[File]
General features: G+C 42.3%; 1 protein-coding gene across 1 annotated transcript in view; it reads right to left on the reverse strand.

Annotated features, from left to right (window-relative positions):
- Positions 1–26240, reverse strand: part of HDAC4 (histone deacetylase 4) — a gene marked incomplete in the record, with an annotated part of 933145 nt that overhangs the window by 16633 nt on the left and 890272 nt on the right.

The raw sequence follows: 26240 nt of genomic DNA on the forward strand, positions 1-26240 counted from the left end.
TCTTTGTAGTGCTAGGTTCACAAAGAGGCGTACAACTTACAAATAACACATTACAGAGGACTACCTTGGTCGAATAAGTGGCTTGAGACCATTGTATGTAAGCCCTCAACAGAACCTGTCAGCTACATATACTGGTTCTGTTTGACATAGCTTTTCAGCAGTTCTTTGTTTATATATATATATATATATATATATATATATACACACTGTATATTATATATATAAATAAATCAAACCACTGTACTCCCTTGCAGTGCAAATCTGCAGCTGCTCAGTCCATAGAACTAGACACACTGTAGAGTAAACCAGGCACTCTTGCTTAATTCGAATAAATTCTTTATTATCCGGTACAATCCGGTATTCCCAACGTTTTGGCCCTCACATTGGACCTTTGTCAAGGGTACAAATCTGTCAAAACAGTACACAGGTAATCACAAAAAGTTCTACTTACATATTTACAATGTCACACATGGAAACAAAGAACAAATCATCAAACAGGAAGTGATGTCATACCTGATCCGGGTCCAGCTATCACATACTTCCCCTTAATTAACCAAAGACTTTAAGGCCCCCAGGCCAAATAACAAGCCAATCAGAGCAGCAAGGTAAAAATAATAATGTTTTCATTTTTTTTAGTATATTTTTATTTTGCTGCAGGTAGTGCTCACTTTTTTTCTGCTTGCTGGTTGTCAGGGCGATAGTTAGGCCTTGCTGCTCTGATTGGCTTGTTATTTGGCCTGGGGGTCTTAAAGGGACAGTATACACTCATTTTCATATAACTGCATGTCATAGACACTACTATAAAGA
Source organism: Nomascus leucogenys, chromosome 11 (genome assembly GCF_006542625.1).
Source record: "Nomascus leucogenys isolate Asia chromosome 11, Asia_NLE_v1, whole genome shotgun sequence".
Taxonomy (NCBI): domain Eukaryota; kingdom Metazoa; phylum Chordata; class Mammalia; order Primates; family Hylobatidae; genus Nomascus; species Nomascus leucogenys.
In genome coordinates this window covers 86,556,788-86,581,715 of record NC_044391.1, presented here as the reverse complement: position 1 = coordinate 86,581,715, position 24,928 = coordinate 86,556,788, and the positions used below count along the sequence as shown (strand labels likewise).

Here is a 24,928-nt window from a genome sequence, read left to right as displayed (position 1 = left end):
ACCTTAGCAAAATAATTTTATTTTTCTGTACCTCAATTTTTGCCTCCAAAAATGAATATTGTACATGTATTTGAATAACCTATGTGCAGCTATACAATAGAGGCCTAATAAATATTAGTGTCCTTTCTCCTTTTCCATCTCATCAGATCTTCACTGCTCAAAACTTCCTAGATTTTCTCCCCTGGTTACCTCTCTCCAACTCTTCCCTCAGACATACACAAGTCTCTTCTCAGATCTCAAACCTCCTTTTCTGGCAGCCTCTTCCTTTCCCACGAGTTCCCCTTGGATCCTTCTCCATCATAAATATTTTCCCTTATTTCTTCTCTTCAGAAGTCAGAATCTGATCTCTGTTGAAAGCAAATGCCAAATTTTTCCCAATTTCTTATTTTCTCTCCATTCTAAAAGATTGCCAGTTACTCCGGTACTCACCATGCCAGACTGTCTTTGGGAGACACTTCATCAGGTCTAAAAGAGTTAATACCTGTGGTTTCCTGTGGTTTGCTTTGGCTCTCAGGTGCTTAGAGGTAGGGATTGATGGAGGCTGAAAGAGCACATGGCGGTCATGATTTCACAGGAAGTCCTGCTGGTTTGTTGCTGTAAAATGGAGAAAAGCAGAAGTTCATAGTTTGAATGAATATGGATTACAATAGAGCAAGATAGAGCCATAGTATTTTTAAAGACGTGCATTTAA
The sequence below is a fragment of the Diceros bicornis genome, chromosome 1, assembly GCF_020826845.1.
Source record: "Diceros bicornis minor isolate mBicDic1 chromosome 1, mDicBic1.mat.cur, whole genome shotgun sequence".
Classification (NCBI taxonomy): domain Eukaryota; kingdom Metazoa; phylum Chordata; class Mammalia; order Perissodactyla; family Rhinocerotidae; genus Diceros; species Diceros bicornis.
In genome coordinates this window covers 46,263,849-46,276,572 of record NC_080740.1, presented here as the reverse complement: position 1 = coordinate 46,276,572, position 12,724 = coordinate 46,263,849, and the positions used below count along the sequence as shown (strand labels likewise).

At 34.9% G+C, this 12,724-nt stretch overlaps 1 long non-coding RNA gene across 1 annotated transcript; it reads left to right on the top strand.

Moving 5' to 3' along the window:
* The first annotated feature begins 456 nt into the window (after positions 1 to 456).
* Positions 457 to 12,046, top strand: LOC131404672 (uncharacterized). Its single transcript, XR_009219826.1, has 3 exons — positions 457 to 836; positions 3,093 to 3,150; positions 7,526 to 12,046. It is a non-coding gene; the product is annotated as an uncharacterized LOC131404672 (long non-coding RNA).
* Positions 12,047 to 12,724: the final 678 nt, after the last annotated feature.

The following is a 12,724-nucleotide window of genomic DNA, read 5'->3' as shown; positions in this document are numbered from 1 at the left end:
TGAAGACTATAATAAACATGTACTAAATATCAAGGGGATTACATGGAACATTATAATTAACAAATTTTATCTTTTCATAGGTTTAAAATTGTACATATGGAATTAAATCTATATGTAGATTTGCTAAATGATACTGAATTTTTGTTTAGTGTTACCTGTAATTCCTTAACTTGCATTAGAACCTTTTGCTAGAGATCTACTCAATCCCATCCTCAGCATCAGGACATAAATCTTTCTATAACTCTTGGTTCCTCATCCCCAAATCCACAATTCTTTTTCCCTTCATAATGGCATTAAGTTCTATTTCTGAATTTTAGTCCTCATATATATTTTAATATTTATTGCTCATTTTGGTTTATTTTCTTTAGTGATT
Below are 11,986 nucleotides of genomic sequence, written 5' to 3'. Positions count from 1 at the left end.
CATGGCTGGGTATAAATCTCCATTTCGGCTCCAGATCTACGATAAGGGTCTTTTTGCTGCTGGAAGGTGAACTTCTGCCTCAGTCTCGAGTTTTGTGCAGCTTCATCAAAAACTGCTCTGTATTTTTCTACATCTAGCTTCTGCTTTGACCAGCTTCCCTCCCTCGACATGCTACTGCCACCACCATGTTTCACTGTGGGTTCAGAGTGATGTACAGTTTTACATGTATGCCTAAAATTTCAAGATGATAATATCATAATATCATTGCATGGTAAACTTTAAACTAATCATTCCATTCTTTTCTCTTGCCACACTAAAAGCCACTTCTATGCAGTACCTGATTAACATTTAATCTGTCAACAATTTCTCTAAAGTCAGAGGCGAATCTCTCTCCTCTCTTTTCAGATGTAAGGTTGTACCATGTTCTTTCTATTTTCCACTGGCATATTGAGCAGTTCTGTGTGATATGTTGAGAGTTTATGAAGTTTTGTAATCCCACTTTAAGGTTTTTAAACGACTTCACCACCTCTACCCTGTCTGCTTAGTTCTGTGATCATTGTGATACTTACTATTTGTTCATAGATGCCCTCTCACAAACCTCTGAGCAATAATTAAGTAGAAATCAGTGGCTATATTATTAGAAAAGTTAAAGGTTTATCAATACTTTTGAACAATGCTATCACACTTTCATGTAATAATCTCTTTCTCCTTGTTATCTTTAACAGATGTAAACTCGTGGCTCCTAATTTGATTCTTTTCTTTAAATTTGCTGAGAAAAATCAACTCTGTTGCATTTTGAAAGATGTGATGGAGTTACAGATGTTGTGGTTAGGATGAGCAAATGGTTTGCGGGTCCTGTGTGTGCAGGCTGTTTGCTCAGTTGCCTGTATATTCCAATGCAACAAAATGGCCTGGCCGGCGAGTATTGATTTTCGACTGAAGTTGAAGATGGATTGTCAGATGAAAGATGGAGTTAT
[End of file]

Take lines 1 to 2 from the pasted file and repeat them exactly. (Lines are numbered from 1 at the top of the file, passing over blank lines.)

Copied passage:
General features: G+C 42.3%; 1 protein-coding gene across 1 annotated transcript in view; it reads right to left on the reverse strand.

Annotated features, from left to right (window-relative positions):